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The key to the novel’s attraction lies rather in its counter-factual premise: that... Franco would have decided to throw in his lot with Hitler and Mussolini JOAN-LLUÍS LLUÍS’ NOVEL SHOWS US WHAT A CRAFTILY ADMINISTERED DOSE OF IMAGINATION CAN DO TO SOOTHE... THE PAIN OF THE PAST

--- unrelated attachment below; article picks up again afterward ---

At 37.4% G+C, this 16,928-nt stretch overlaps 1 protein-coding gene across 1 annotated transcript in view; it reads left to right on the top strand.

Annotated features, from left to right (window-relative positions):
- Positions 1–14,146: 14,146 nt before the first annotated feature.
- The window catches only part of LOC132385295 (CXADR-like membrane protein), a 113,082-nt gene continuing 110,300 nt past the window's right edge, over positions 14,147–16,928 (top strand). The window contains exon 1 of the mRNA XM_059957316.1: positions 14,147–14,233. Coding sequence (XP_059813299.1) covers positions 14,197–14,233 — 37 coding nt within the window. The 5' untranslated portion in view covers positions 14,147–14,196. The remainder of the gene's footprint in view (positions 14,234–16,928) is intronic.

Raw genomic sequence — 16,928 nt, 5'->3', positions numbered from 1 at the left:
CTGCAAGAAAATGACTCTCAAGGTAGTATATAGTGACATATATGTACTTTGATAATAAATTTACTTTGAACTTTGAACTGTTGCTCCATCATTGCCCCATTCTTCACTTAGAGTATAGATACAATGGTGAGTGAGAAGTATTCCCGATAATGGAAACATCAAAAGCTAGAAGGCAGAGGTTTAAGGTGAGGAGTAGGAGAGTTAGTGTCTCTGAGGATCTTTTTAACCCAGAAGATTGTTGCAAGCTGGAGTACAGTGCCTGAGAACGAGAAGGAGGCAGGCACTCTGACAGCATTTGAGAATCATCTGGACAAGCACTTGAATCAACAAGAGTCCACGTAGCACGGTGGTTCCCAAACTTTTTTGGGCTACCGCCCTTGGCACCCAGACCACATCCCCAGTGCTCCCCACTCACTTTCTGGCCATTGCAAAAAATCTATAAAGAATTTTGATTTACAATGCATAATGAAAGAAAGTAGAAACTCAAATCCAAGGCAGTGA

Literary awards, from the Nobel on down, can be erratic to say the least. One year they give it to a work of genius (or to the genius in person); the next, to a book or an author that everybody will have forgotten about within less than half a decade. The Sant Jordi prize – one of the three or four most prestigious awards for Catalan language literature – is no exception. Sometimes it is bestowed on masterpieces, be they major or minor, and at other times you wonder what the judges were thinking (or drinking). Happily, the most recent Sant Jordi went to an exceptionally original novel: ’Jo sóc aquell que va matar Franco’ (I’m The One That Killed Franco) by Joan-Lluís Lluís. There is no other way of explaining why this novel - which has now become that rarest of things, a literary best-seller - has such an uncanny impact on the reader, without laying on the spoilers with a trowel. Not that this will really spoil much, given that the title itself tells us how the story ends. The key to the novel’s attraction lies rather in its counter-factual premise: that instead of remaining neutral in 1939, Franco would have decided to throw in his lot with Hitler and Mussolini, in exchange for control over certain North African territories (a real, historically documented proposal from the Caudillo which Hitler in fact rejected) as well as the annexation of French Catalonia (a proposal invented by the author). Caught up in the ensuing maelstrom is a one-eyed linguistic corrector of Catalan who ends up as a Morse code operator working for the anti-Spanish resistance in this same French Catalonia (not coincidentally, Lluís’s birthplace and lifelong home, known to many Catalans as Catalunya Nord). In 1945, the Francoist regime collapses along with the Nazi and Fascist ones, and Franco finds himself holed up in a tiny village after a failed attempt to flee to neutral Andorra (there is a graphic description of Franco the refugee in crumpled, cheap civilian clothes, his head covered by his Catalan captors to conceal his identity from would-be Fascist rescuers). After several twists of fate, the linguistic corrector ends up putting a bullet in the Caudillo’s head. But such a perfunctory plot summary gives little idea of the force of a book which makes the defeat of Franco’s regime and the death of its leader so perfectly believable. A force similar to that of another great what-if novel about the Second World War, Philip K. Dick’s ’The Man In The High Castle’, with the difference that whereas Dick describes a nightmare scenario in which the Axis forces win WWII, Lluís describes one which many if not all readers of the book will find themselves rooting for or even dearly wishing that it had come true. As it is, we have things as they stand today: a Spain in which the bodies of thousands of extra-judicially executed people have been allowed to rot anonymously in unmarked graves for the last 80 years; in which a hideously huge mausoleum continues to function as a shrine for admirers of Franco and his Fascist ideologue (but not for the Republican slave labourers also buried there); and in which the Fundación Nacional Francisco Franco, dedicated to the ’promotion of the life and works’ of guess who, has received several state subsidies and refuses to allow all but far-right historians to consult its archive. Joan-Lluís Lluís’s novel shows us what a craftily administered dose of imagination can do to soothe, at least for a while, the pain of the past, even one which continues to well and truly shaft us.


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